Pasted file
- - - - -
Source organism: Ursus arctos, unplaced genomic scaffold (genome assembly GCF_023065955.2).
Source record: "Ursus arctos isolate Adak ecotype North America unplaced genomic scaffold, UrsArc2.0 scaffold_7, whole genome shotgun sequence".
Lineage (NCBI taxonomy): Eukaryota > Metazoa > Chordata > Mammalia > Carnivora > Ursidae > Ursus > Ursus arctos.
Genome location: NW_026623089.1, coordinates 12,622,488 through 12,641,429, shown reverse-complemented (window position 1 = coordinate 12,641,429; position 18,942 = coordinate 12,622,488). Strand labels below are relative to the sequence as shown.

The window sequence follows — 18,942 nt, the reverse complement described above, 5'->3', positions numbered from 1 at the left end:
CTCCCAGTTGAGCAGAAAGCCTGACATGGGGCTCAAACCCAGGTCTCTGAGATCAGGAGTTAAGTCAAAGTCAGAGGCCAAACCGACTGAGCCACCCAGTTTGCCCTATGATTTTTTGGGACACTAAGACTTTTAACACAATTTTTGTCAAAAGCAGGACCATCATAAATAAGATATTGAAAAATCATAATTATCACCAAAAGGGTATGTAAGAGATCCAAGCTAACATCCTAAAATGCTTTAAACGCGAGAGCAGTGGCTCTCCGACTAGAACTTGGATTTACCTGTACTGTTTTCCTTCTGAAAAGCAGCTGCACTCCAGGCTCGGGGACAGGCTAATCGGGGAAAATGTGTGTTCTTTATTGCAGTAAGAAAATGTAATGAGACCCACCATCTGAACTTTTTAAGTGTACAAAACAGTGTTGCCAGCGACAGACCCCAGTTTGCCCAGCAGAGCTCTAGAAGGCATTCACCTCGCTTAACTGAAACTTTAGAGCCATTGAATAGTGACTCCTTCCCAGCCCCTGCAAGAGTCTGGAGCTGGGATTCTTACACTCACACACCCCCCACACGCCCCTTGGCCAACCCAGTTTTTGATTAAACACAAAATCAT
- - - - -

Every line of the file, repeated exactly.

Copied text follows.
Source organism: Ursus arctos, unplaced genomic scaffold (genome assembly GCF_023065955.2).
Source record: "Ursus arctos isolate Adak ecotype North America unplaced genomic scaffold, UrsArc2.0 scaffold_7, whole genome shotgun sequence".
Lineage (NCBI taxonomy): Eukaryota > Metazoa > Chordata > Mammalia > Carnivora > Ursidae > Ursus > Ursus arctos.
Genome location: NW_026623089.1, coordinates 12,622,488 through 12,641,429, shown reverse-complemented (window position 1 = coordinate 12,641,429; position 18,942 = coordinate 12,622,488). Strand labels below are relative to the sequence as shown.

The window sequence follows — 18,942 nt, the reverse complement described above, 5'->3', positions numbered from 1 at the left end:
CTCCCAGTTGAGCAGAAAGCCTGACATGGGGCTCAAACCCAGGTCTCTGAGATCAGGAGTTAAGTCAAAGTCAGAGGCCAAACCGACTGAGCCACCCAGTTTGCCCTATGATTTTTTGGGACACTAAGACTTTTAACACAATTTTTGTCAAAAGCAGGACCATCATAAATAAGATATTGAAAAATCATAATTATCACCAAAAGGGTATGTAAGAGATCCAAGCTAACATCCTAAAATGCTTTAAACGCGAGAGCAGTGGCTCTCCGACTAGAACTTGGATTTACCTGTACTGTTTTCCTTCTGAAAAGCAGCTGCACTCCAGGCTCGGGGACAGGCTAATCGGGGAAAATGTGTGTTCTTTATTGCAGTAAGAAAATGTAATGAGACCCACCATCTGAACTTTTTAAGTGTACAAAACAGTGTTGCCAGCGACAGACCCCAGTTTGCCCAGCAGAGCTCTAGAAGGCATTCACCTCGCTTAACTGAAACTTTAGAGCCATTGAATAGTGACTCCTTCCCAGCCCCTGCAAGAGTCTGGAGCTGGGATTCTTACACTCACACACCCCCCACACGCCCCTTGGCCAACCCAGTTTTTGATTAAACACAAAATCAT